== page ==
Alt-flags

| May 22, 2002
South African leader Nelson Mandela and his wife,  
    Graca Machel, in New York for the U.N. Special  
    Session on Children earlier this month
South African leader Nelson Mandela and his wife, Graca Machel, in New York for the U.N. Special Session on Children earlier this month
- Jenny Warburg
I walked into Surplus Sid's in Carrboro and inquired what it might cost to have some flags made. It was dark in there, with an atmosphere redolent of an adult bookstore. A leftover from the old Carrboro. There was a customer in the far corner. Eric Rudolf with a pony tail? The manager came over and asked me what I wanted.

It was late September, just a few weeks after the terrorist attacks in New York and Washington. Walking down Franklin Street earlier that day, I'd noticed a car, nondescript, fairly late model, with a middle-aged couple inside. What caught my attention was Old Glory flying from the driver's side window.

What's wrong with that, you might ask? Well, it sent a chill down my back. Were we, I asked myself, about to revisit the unsavory side of patriotism, the jingoistic, self-righteous kind that casts its cold eye on the insufficiently loyal, the suspicious sorts of folk who somehow aren't enough like "us"? By ostentatiously flying the flag, this couple seemed to be saying, "Watch out. If you ain't with us, you're agin' us, and you'd better take cover." Of course, maybe they were just expressing their grief and sadness in the only way that made sense to them. But my chill didn't go away.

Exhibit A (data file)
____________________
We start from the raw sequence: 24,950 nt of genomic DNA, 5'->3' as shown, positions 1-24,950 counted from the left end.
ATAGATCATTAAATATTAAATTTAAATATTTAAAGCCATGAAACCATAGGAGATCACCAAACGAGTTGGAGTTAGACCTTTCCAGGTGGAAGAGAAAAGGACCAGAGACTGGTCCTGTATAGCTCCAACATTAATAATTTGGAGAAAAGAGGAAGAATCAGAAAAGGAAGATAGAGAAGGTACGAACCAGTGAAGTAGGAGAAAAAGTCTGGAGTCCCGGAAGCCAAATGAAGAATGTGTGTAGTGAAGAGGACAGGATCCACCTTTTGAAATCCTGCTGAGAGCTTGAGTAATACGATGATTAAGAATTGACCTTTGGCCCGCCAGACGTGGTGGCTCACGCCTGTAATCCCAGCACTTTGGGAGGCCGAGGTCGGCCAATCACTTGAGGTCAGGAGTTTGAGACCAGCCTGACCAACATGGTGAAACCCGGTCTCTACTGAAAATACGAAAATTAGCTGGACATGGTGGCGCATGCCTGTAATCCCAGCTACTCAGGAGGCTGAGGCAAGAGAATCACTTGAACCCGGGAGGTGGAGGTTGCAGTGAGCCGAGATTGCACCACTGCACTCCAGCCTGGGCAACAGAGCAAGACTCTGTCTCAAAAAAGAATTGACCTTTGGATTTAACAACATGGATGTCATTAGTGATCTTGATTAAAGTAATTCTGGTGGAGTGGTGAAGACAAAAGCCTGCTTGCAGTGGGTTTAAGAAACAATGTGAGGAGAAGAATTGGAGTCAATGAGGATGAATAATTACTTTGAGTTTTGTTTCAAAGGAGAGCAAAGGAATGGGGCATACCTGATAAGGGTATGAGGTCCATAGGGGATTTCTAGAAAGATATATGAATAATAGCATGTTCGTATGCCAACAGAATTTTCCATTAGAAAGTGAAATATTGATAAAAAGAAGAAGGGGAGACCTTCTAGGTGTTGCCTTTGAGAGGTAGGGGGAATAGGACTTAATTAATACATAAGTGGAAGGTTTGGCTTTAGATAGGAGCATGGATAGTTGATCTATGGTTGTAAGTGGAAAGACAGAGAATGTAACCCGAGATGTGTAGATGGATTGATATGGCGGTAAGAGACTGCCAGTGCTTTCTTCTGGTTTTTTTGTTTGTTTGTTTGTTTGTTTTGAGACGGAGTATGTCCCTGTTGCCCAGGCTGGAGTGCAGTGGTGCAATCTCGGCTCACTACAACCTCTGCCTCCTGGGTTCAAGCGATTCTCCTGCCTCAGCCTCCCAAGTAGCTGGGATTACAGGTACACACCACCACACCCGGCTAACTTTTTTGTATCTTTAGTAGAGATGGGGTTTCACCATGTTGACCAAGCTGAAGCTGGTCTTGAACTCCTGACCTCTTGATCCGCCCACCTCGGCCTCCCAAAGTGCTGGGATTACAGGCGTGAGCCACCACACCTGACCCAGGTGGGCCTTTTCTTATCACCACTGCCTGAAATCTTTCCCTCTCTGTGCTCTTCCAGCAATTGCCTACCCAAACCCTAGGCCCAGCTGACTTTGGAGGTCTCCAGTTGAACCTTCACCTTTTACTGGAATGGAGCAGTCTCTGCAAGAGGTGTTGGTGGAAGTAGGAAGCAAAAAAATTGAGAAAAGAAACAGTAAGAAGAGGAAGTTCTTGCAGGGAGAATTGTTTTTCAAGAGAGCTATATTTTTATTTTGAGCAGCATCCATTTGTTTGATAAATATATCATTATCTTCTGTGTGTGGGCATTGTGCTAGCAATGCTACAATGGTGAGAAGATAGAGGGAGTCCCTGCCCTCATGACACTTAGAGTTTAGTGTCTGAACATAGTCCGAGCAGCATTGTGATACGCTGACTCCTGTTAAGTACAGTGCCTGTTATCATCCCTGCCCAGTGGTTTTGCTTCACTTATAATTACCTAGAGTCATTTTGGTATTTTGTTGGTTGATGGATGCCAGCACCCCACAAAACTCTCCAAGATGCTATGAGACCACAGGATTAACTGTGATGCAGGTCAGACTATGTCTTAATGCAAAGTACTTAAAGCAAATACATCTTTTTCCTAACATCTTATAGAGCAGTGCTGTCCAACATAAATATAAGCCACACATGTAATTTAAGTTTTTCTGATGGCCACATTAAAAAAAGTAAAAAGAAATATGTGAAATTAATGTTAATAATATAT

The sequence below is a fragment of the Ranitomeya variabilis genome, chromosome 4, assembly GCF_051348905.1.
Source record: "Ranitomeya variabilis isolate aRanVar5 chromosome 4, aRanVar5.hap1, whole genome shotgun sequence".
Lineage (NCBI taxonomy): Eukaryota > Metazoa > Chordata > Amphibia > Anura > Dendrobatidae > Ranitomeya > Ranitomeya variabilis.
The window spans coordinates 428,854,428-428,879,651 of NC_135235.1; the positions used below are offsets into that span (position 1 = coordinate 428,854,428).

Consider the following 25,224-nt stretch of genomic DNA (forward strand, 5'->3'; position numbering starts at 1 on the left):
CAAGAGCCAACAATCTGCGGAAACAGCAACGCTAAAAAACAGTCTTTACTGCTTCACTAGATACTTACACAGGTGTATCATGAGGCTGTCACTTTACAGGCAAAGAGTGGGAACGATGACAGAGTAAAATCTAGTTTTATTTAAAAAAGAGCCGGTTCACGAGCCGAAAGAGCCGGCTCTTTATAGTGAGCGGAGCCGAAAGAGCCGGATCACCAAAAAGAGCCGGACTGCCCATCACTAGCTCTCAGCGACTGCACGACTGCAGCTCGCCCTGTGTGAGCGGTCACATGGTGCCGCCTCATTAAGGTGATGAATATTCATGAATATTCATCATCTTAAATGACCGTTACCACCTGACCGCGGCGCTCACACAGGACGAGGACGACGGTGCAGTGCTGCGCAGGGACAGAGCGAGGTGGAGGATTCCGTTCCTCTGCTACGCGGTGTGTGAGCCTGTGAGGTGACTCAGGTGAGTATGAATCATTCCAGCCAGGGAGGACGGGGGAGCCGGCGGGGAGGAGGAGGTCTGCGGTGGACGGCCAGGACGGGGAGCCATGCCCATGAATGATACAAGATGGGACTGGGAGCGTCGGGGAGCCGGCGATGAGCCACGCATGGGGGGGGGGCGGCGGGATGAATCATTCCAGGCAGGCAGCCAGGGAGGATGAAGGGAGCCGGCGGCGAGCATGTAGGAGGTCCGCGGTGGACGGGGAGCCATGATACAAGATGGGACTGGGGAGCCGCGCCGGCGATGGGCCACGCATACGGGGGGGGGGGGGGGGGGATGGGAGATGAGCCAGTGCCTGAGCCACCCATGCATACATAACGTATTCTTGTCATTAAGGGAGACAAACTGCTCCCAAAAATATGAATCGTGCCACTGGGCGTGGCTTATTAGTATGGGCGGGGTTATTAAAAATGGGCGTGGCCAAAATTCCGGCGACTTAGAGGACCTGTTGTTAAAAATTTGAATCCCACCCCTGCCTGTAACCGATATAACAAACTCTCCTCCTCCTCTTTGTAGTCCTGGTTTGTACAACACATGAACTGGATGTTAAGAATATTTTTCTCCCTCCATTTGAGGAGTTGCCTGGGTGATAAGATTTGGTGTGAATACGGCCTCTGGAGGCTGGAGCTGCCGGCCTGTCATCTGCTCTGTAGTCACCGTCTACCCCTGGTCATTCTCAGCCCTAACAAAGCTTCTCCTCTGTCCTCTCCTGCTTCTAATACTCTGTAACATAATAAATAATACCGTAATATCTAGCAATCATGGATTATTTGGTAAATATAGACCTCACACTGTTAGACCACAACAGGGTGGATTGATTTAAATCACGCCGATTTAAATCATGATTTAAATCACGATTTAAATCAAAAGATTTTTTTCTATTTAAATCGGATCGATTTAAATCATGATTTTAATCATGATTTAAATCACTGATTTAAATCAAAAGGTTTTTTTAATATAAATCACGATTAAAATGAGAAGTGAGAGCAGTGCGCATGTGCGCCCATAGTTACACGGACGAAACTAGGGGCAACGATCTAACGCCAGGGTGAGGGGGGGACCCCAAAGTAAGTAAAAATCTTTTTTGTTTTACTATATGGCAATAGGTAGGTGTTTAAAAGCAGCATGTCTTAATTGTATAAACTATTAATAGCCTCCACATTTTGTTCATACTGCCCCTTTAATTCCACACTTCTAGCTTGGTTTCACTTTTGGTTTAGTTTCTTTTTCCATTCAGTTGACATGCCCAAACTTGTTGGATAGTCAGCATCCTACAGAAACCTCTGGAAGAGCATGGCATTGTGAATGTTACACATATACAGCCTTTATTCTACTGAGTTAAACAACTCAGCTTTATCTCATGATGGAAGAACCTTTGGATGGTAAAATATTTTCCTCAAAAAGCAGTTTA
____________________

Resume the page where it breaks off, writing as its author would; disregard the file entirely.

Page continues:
And then it came to me--one of those pleasant daydreams that plucks us out of the quotidian and sends us rollicking along the seductive pathways of what might be. In my mind's eye I saw cars driving around with the flag of the United Nations at the "masthead"--lots of them. It seemed appropriate that this would happen in the Triangle, this "pat of butter in a sea of grits," as it's sometimes called. In this oasis of thoughtful people who typically have a larger vision of things, it just might be possible to get people to fly the UN flag in place of Old Glory.

Then paranoia struck. And the next image was of some yahoo smashing my windshield and slashing my tires. After all, this is still North Carolina, and Jesse isn't gone yet. But what if all these flags suddenly appeared on the same day at the same time? There'd be too many of us, and those prone to doing nasty things would just have to go home and sulk.

At Surplus Sid's, business was business and the owner was happy to look into flag ordering for me. In the following days and weeks there came suggestions from all sorts of people. How about the Earth flag, the peace sign, the white dove, and so forth? How about new flag designs, all expressing the fundamental idea that we are now one big family, like it or not, and we'd better learn to get along?

One thing led to another, and now we have a nonprofit and a Web site, www.alternativeflags.org. Minimum flag orders from manufacturers are by the thousand, so feel free to sign up and let us know you're interested.

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